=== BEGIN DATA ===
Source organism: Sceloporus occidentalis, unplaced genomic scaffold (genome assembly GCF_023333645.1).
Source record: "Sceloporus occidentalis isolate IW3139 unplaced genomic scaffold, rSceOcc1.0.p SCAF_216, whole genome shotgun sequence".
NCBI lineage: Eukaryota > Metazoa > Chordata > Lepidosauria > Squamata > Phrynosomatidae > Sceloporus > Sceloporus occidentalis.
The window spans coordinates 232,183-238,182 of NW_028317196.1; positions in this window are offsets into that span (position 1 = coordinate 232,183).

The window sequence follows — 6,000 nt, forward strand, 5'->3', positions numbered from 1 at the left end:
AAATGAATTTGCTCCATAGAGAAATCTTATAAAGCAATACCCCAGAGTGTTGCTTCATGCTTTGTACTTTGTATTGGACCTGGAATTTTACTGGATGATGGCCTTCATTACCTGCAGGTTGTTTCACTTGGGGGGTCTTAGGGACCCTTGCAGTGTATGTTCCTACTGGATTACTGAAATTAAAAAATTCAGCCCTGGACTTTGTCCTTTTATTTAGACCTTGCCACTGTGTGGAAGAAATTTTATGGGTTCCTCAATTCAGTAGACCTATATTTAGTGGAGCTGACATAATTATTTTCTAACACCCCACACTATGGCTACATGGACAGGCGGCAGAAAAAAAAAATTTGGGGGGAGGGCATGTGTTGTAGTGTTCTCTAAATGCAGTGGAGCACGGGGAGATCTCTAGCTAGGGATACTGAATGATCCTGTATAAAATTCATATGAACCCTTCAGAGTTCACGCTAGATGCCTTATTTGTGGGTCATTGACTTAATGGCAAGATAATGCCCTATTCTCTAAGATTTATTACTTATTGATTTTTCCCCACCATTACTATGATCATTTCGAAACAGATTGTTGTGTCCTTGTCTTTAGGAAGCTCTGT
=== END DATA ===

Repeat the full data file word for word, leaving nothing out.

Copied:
Source organism: Sceloporus occidentalis, unplaced genomic scaffold (genome assembly GCF_023333645.1).
Source record: "Sceloporus occidentalis isolate IW3139 unplaced genomic scaffold, rSceOcc1.0.p SCAF_216, whole genome shotgun sequence".
NCBI lineage: Eukaryota > Metazoa > Chordata > Lepidosauria > Squamata > Phrynosomatidae > Sceloporus > Sceloporus occidentalis.
The window spans coordinates 232,183-238,182 of NW_028317196.1; positions in this window are offsets into that span (position 1 = coordinate 232,183).

The window sequence follows — 6,000 nt, forward strand, 5'->3', positions numbered from 1 at the left end:
AAATGAATTTGCTCCATAGAGAAATCTTATAAAGCAATACCCCAGAGTGTTGCTTCATGCTTTGTACTTTGTATTGGACCTGGAATTTTACTGGATGATGGCCTTCATTACCTGCAGGTTGTTTCACTTGGGGGGTCTTAGGGACCCTTGCAGTGTATGTTCCTACTGGATTACTGAAATTAAAAAATTCAGCCCTGGACTTTGTCCTTTTATTTAGACCTTGCCACTGTGTGGAAGAAATTTTATGGGTTCCTCAATTCAGTAGACCTATATTTAGTGGAGCTGACATAATTATTTTCTAACACCCCACACTATGGCTACATGGACAGGCGGCAGAAAAAAAAAATTTGGGGGGAGGGCATGTGTTGTAGTGTTCTCTAAATGCAGTGGAGCACGGGGAGATCTCTAGCTAGGGATACTGAATGATCCTGTATAAAATTCATATGAACCCTTCAGAGTTCACGCTAGATGCCTTATTTGTGGGTCATTGACTTAATGGCAAGATAATGCCCTATTCTCTAAGATTTATTACTTATTGATTTTTCCCCACCATTACTATGATCATTTCGAAACAGATTGTTGTGTCCTTGTCTTTAGGAAGCTCTGT